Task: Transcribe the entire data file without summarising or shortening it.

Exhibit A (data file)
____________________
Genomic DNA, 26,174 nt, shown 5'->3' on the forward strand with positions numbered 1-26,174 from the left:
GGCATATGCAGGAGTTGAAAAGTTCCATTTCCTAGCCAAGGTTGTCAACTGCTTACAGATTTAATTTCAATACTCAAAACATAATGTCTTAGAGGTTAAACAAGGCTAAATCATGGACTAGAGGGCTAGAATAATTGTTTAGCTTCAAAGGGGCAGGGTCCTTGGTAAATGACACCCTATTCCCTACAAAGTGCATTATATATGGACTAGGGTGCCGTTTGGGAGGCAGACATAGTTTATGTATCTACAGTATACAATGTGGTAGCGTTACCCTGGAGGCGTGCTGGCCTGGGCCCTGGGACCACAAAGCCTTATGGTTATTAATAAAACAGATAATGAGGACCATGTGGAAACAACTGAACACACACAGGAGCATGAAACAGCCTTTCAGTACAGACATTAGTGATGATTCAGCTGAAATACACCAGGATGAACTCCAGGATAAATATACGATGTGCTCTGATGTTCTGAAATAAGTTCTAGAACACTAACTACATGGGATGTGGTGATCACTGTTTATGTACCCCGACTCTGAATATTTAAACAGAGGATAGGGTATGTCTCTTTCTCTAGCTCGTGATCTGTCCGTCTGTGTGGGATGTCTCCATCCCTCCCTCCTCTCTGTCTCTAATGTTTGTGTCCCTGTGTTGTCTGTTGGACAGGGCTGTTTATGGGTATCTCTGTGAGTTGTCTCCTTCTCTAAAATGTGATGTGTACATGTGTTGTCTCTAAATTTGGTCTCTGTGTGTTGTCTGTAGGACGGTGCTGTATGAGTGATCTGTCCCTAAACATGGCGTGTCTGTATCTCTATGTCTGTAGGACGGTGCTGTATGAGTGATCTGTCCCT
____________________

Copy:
Genomic DNA, 26,174 nt, shown 5'->3' on the forward strand with positions numbered 1-26,174 from the left:
GGCATATGCAGGAGTTGAAAAGTTCCATTTCCTAGCCAAGGTTGTCAACTGCTTACAGATTTAATTTCAATACTCAAAACATAATGTCTTAGAGGTTAAACAAGGCTAAATCATGGACTAGAGGGCTAGAATAATTGTTTAGCTTCAAAGGGGCAGGGTCCTTGGTAAATGACACCCTATTCCCTACAAAGTGCATTATATATGGACTAGGGTGCCGTTTGGGAGGCAGACATAGTTTATGTATCTACAGTATACAATGTGGTAGCGTTACCCTGGAGGCGTGCTGGCCTGGGCCCTGGGACCACAAAGCCTTATGGTTATTAATAAAACAGATAATGAGGACCATGTGGAAACAACTGAACACACACAGGAGCATGAAACAGCCTTTCAGTACAGACATTAGTGATGATTCAGCTGAAATACACCAGGATGAACTCCAGGATAAATATACGATGTGCTCTGATGTTCTGAAATAAGTTCTAGAACACTAACTACATGGGATGTGGTGATCACTGTTTATGTACCCCGACTCTGAATATTTAAACAGAGGATAGGGTATGTCTCTTTCTCTAGCTCGTGATCTGTCCGTCTGTGTGGGATGTCTCCATCCCTCCCTCCTCTCTGTCTCTAATGTTTGTGTCCCTGTGTTGTCTGTTGGACAGGGCTGTTTATGGGTATCTCTGTGAGTTGTCTCCTTCTCTAAAATGTGATGTGTACATGTGTTGTCTCTAAATTTGGTCTCTGTGTGTTGTCTGTAGGACGGTGCTGTATGAGTGATCTGTCCCTAAACATGGCGTGTCTGTATCTCTATGTCTGTAGGACGGTGCTGTATGAGTGATCTGTCCCT